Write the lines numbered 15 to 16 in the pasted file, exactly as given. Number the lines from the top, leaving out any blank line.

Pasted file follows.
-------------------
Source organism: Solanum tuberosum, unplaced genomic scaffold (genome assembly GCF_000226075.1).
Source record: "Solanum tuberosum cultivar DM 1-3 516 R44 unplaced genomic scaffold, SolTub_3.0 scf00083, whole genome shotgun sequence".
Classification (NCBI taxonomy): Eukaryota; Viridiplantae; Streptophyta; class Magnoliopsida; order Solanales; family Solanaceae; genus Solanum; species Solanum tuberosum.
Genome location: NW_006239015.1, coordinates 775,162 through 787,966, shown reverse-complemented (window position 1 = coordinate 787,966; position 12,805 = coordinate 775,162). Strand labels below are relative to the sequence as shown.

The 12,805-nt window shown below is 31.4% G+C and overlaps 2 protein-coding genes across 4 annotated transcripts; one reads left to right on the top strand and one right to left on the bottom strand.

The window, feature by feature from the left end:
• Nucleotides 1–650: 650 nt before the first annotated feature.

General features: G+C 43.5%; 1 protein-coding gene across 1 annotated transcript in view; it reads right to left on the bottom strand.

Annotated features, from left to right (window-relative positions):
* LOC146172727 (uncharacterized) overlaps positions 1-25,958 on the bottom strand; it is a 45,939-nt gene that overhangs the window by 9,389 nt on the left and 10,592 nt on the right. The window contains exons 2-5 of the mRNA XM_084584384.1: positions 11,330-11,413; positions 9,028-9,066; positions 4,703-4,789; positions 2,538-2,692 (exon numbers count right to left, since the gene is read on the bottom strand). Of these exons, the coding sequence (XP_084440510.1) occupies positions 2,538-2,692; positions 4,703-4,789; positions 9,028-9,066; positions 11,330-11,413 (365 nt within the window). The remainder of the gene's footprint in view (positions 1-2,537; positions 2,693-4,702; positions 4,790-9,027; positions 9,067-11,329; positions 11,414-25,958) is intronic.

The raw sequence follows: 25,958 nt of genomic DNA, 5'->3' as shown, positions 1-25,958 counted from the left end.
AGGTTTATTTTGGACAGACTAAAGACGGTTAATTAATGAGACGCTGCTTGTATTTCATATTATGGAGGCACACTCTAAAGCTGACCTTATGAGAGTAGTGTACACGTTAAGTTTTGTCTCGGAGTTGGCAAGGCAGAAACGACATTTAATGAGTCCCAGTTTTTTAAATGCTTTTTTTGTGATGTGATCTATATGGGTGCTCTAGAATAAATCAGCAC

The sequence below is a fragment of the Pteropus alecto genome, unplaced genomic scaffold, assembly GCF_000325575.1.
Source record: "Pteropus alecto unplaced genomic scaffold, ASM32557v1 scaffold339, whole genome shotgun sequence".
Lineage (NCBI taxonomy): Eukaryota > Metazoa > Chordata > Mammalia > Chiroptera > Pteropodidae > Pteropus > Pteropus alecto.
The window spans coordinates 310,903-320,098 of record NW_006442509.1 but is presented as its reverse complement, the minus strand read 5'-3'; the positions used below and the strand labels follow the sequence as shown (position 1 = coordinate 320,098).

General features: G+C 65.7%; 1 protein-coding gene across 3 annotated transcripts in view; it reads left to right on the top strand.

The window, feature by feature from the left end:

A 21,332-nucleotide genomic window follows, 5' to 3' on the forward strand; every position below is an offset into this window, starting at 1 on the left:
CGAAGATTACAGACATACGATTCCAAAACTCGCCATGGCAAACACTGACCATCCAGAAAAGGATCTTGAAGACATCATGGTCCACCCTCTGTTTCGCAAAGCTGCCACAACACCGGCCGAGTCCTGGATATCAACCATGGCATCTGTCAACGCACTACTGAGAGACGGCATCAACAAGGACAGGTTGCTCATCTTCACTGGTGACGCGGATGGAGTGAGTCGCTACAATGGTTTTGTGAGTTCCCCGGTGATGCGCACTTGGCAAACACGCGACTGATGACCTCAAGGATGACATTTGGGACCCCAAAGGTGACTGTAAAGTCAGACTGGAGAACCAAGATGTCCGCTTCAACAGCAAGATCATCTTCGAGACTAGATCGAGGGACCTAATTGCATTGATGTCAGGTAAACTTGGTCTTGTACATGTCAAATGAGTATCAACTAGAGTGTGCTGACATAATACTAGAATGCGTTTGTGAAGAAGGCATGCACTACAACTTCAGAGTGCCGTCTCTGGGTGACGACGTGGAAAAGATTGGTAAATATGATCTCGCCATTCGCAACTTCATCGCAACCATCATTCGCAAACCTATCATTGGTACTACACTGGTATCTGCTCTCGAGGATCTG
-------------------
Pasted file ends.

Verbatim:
Lineage (NCBI taxonomy): Eukaryota > Metazoa > Chordata > Mammalia > Chiroptera > Pteropodidae > Pteropus > Pteropus alecto.
The window spans coordinates 310,903-320,098 of record NW_006442509.1 but is presented as its reverse complement, the minus strand read 5'-3'; the positions used below and the strand labels follow the sequence as shown (position 1 = coordinate 320,098).